## 2010-09-10

### Reducing a relay's control voltage on

A relay is an electrically activated switch commonly used to control a higher auxilary voltage (like AC mains) with a smaller one (DC VCC).

The type I most commonly encounter are the general purpose 12VDC/5A 250VAC DPST found in PC power supplies and home electronics. These typically have control on/off voltages of 9.6VDC and 1.2VDC. However, it is possible to modify these to have a much lower DC on voltage.

This is an unsealed relay from either a 'broken' PSU or an old monitor; I'm not certain which but it doesn't matter. On the left you see the coil. The coil has a yoke wrapped around it. On top of the yoke is an armature that is held in one position by a spring. on the other end of the armature are contacts that form the switches.

When voltage is applied to the coil it forms a magnetic field that travels through the yoke and traps the armature to the coil. When the armature is drawn to the coil the contacts are closed together and a circuit is formed. When voltage is remove from the coil the spring brings the armature back to it's initial position, and the contacts are split open.

The control voltages of a relay can be changed by modifying the forces involved.
1. {Von,Voff}*Fn/Fo
Reducing the strength of the spring would reduce the amount of magnetic force required to move the armature.
2. {Von,Voff}+Un-Uo
Changing the deflection of the spring would reduce the amount of magnetic force required to move the armature.
3. {Von,Voff}*originalpermability/newpermability
Increasing the magnetic permeability of the yoke (mu) would reduce the reluctance of the magnetic circuit increasing the amount of magnetic force focused on the armature.
4. {Von,Voff}-magnet
Adding a magnet would preload the armature to connect with the coil.
5. {Von,Voff}-battery
Adding a battery in series would offset the voltages required.

The problems with these are:
• Except for number 3 there is a risk that of going too far and having the arm stick in the closed position.
• Numbers 4 and 5 has introduce a polarity sensitivity and complicates the circuitry required to compensate, and could lead to a latched mode of operation where a VCD less than 0V is required to switch off. Though this could have some applications...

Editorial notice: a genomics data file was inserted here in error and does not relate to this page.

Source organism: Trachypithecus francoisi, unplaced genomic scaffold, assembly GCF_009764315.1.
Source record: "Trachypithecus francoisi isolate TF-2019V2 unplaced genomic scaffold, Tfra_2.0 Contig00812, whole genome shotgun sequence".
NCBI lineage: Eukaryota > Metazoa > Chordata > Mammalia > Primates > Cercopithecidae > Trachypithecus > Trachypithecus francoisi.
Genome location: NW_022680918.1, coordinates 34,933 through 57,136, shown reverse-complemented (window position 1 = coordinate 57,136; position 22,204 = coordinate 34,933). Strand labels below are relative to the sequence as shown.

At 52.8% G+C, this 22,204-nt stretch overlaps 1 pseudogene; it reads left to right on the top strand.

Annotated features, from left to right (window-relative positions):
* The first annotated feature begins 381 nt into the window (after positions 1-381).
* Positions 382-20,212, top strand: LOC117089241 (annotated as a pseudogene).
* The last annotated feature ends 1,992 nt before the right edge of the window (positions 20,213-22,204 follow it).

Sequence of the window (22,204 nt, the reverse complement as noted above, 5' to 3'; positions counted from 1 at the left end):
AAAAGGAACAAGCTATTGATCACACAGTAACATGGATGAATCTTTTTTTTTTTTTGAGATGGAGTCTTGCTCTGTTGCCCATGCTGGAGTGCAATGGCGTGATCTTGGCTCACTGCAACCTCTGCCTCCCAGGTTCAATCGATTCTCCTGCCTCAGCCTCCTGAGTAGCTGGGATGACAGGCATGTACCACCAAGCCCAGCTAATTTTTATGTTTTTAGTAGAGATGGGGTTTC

• Numbers 4 and 5 also introduce an element that will degrade over time and are not compatible with AC.
• All of these risk reducing the control off voltage too far to be practical (ie: cope with a 'low' of 1VDC).

To only reduce the control on voltage a more thorough look at how the relay operates is needed.

{video: DMM 0,2,6,10(on),12,10,6,1(off)...}
The relay will remain 'off' until it has sufficient voltage to 'click' on (9VDC) and will remain on until it has insufficient voltage to stay on (1.2VDC).

This indicates that from the initial open condition anything less than 9VDC is insuficient to 'turn on', but once it has closed anything more than 1.2VDC is enough to stay on. It can then be inferred that at some point after initial condition a voltage less than 9VDC is sufficient to hold on.

This can be demonstrated by applying 2VDC and poking the armature with a stick. Repeated pokings will reveal that at a particular point of travel the arm will be caught by the coil and close the contacts. this is because as the arm travels the reluctance of the magnetic circuit is reduced as more lines of magnetic force are being caught by the armature and directed into the yoke.